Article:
MADD, Police Groups Slam Proposed Pot Law

MADD, Police Groups Slam Proposed Pot Law
Posted by CN Staff on November 03, 2003 at 11:23:20 PT
By Oliver Moore, Globe and Mail Update 
Source: Globe and Mail 
Offering a renewed warning of the controversy that will erupt if the government holds a Commons vote to soften drug penalties, police and anti-drunk-driving groups levelled a broadside Monday at Liberal plans to decriminalize possession of small quantities of marijuana.Mothers Against Drunk Driving teamed up with the Canadian Professional Police Association in Ottawa to denounce the proposed decriminalization. They were joined by Toronto deputy police chief Mike Boyd, chairman of the drug-abuse committee of the Canadian Association of Chiefs of Police.
Bill C-38 has passed first reading in the House of Commons and is being reviewed by a special parliamentary committee. It is one of several high-profile bills that could fall into limbo if the House rises early for its Christmas break, as has been predicted by various sources.Although opposed to the proposed legislative change for different reasons, all three parties at Monday's press conference are united in their demand that the government wait before moving ahead, saying that there are serious wrinkles that have to be ironed out.The national executive director of MADD, Andrew Murie, argued that it is foolish to soften penalties for marijuana use without at the same time developing ways to police motorists who drive under the influence of the drug.“We are urging the government to give the police the authority they need to detect and charge drug-impaired drivers prior to loosening the drug-possession laws,” he said. “It is a recipe for trouble on our roads, and MPs need to delay this bill until the proper public safeguards are in place.”The government sought less than two weeks ago to forestall this criticism, announcing plans to change the law to allow police officers to demand a sample of sweat or saliva from drivers they suspect to be under the influence of drugs. Critics responded then by accusing the government of approaching the problem backwards, of being determined to decriminalize marijuana and then only belatedly dealing with attendant problems.Deputy Chief Boyd warned that the government is rushing forward without properly assessing the dangers."There is nothing in this law that will deter or reduce marijuana use in Canada,” he said. “While we are not opposed to the use of alternative measures, such as a ticket, to deal with possession of very small amounts of marijuana ... police officers should retain the discretion to lay criminal charges where the circumstances warrant.”Taking a different tack, the president of the Canadian Professional Police Association, said that moves to lower the penalties for small-time possession of drugs send a conflicting message to the judiciary at a time when, he believes, they should in fact be cracking down much harder on commercial growing operations.“This government's response to the booming marijuana grow operations problem is seriously flawed and inadequate,” Tony Cannavino said. “First and foremost, minimum sentences are required to reinforce the seriousness of this crime.”“[Bill C-38] contains too many flaws to be pushed through,” he argued. “This marijuana bill is not what Canada needs right now, and we urge Parliament to listen to police and victims, and reject this bill until these issues have been corrected.” Source: Globe and Mail (Canada)Author: Oliver Moore, Globe and Mail Update Published: Monday, November 3, 2003 Copyright: 2003 The Globe and Mail CompanyContact: letters globeandmail.caWebsite: Articles & Web Site:Cannabis News Canadian Links, MADD Jointly Urge Ottawa To Stop Pot Bill To Let Police Conduct Roadside Tests Proposes Changes To Allow Drug-Testing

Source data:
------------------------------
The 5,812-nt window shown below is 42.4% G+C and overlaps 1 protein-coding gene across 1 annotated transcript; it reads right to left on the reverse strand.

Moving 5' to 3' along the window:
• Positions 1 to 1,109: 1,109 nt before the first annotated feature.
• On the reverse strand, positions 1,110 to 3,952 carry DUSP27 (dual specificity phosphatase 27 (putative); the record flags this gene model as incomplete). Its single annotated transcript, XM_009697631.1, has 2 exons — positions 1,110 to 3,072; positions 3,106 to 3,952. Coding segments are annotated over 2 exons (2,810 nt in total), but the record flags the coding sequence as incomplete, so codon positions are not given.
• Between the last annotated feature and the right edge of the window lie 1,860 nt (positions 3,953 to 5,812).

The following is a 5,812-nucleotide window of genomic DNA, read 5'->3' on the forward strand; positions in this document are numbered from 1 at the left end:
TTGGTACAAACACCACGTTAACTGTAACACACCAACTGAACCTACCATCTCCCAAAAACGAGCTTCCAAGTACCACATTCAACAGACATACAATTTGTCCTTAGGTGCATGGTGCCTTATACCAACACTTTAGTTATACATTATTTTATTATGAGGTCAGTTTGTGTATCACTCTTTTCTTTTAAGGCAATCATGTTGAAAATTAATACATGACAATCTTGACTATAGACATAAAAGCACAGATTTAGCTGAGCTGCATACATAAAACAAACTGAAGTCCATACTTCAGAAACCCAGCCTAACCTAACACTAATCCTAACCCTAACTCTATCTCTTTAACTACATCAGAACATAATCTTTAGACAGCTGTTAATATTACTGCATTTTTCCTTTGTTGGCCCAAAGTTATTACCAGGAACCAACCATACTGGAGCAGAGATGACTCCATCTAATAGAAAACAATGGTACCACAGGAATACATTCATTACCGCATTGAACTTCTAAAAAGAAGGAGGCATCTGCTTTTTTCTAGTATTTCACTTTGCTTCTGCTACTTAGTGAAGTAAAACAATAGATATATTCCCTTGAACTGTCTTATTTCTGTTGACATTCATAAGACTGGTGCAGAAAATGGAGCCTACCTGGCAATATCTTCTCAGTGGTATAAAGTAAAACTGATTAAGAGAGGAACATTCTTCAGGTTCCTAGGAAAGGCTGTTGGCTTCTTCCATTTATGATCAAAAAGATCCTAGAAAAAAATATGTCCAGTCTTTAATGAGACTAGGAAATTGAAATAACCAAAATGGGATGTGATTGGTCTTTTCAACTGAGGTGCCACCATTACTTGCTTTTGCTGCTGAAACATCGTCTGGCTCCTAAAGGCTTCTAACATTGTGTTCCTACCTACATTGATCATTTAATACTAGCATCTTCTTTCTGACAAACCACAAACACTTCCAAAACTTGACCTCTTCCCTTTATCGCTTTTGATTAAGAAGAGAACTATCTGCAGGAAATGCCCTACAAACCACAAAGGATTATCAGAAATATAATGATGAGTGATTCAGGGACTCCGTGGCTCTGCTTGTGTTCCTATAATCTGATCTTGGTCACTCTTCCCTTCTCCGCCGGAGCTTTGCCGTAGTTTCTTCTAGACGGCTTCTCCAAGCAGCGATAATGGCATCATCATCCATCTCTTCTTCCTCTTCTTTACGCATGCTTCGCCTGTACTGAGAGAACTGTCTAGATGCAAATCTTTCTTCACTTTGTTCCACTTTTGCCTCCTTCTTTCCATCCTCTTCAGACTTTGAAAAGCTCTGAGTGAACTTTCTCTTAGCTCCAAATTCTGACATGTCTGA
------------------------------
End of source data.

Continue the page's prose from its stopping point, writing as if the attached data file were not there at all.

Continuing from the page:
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Comment #8 posted by schmeff on November 04, 2003 at 09:34:43 PT
Alternate Headlines:
Slave Holders Slam EmancipationExecutioners Try To Kill Anti-Capital Punishment BillIt's the vested interest, stupid.
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Comment #7 posted by goneposthole on November 03, 2003 at 20:21:00 PT
Cannabis is where the money is